PANAJI: Thirty three years after their induction, the ageing Sea Harriers, once the mainstay of Navy’s air warfare capability, today gave way to the modern supersonic Russian MiG 29K fighter aircraft.
“We have great pride in inducting supersonic multi-role MiG 29K aircraft with cutting edge technology into the 300 squadron,” Chief of the Naval Staff Admiral R K Dhowan told reporters on the sidelines of an event organized in Goa to ‘de-induct’ Sea Harriers.
The Navy, which initially had 28 Sea Harriers, today deinducted 11 remaining ones. The force has till today accepted 31 MiG 29K aircraft of the 45 aircraft that it has contracted for.
“As you are aware, the aircraft (MiG 29K) has already been integrated on board aircraft carrier Vikramaditya and will now perform the role of strike fighter and air defense for the fleet in the Indian Navy,” he said.
He said the naval aviation is on a threshold of transformation, by inducting additional helicopters and aircraft into the force.
The first three Sea Harriers, flying via Malta, Luxor and Dubai, led by Lt Cdr Arun Prakash, landed at Dabolim on December 16, 1983. This was followed by the first deck landing on the carrier, INS Vikrant, on December 20, 1983.
“The Indian Navy has emerged as a multi-dimensional network force which is ready to take on any challenge in the maritime domain of the Indian Ocean region in the 21st century,” Dhowan said.
Responding to a question, he said INS Virat will be phased out in the coming years.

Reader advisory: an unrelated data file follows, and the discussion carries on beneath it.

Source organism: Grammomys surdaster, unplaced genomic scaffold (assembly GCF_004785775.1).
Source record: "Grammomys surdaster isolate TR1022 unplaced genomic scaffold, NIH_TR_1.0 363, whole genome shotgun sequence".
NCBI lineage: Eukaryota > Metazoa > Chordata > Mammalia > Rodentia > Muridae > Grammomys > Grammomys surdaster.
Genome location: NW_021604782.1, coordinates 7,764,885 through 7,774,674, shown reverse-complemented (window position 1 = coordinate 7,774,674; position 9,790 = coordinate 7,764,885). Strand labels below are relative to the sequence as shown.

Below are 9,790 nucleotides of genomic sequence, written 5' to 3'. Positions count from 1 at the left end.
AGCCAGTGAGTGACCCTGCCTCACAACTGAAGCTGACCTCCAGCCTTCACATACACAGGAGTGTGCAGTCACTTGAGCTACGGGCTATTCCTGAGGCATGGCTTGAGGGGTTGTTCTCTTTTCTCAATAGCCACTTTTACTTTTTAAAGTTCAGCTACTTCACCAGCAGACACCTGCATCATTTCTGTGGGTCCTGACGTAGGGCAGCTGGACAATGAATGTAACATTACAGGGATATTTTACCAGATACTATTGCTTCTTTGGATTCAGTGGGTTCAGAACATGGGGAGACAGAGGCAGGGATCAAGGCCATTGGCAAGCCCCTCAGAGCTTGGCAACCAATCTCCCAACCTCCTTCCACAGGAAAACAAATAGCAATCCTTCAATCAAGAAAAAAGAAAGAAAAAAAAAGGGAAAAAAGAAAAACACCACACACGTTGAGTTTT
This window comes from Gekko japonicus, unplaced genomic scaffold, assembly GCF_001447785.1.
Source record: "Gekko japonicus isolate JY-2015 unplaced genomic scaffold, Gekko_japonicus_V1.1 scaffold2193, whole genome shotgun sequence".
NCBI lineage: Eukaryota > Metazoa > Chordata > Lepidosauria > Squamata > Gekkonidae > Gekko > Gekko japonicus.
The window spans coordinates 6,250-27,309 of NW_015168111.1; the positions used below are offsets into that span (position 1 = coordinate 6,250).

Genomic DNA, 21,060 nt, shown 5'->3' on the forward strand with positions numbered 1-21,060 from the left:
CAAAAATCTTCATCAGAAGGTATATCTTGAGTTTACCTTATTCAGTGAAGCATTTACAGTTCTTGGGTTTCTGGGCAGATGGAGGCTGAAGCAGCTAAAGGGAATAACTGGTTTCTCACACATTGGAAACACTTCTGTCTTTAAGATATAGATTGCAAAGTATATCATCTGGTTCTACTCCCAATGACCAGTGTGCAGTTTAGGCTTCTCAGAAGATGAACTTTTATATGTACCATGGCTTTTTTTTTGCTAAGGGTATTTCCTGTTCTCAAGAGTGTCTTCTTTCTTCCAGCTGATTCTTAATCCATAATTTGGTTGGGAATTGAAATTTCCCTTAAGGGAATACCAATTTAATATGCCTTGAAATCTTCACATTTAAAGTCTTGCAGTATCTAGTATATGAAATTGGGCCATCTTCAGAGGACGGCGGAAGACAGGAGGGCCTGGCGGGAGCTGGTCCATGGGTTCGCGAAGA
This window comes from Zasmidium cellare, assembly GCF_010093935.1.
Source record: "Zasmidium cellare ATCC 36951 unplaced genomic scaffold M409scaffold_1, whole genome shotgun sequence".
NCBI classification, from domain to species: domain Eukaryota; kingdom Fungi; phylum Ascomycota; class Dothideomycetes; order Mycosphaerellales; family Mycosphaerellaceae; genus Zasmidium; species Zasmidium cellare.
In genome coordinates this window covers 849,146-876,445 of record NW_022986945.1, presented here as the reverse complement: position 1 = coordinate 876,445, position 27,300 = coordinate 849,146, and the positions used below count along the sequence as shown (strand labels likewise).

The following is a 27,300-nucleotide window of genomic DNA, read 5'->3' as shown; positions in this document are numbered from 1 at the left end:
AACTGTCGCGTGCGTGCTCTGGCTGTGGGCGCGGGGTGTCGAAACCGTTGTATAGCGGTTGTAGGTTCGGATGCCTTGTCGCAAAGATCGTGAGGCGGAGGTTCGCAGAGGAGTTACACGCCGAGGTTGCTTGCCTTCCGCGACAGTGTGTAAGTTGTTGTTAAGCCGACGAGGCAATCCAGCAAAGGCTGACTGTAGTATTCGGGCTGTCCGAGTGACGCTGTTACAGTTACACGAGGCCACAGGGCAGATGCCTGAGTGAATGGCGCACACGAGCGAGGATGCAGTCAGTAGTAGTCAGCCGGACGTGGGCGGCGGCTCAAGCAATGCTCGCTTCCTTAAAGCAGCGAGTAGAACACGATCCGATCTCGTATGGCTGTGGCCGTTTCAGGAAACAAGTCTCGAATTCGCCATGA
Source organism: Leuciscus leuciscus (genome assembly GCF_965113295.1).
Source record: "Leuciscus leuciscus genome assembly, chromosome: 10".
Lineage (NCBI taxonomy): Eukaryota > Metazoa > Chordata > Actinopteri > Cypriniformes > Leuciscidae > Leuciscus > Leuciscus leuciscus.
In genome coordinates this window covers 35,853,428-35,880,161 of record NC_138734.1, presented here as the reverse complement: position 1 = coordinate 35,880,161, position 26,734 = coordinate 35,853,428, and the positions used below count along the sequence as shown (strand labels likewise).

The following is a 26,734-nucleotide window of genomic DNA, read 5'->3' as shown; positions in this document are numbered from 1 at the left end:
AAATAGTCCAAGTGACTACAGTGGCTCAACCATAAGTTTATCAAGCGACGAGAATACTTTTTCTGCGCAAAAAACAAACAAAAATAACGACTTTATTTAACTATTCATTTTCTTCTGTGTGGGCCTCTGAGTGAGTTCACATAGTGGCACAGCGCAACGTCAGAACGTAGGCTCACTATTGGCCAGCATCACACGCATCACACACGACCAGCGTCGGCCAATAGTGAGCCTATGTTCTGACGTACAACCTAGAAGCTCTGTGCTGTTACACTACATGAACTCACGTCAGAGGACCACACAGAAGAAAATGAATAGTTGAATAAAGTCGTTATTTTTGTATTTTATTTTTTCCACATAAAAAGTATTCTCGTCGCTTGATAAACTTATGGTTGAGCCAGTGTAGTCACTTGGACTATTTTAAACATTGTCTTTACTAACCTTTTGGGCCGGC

“We are working out details with the Ministry of Defense and it (Virat) will now be phased out in the coming years,” he said.
“We have our new aircraft carrier INS Vikrant, which is being constructed at Kochi shipyard and it is scheduled for delivery in the end of 2018,” he said.
During the press interaction, Admiral Dhowan parried questions on the AgustaWestland VVIP choppers controversy.
“Whatever is happening, the Union government is investigating it,” he said.
During the ‘de-induction’ event, the Sea Harriers displayed a vertical landing formation at INS Hansa.
Dhowan hailed all the pilots who flew Sea Harriers, considered as one of the most difficult aircraft to fly.
“Today is also the day to salute the pilots who flew Sea Harrier aircraft which made a mark for itself by protecting our seas,” he added.
Sea Harriers were inducted in the Indian Navy following phasing out of then obsolete Seahawks.–PTI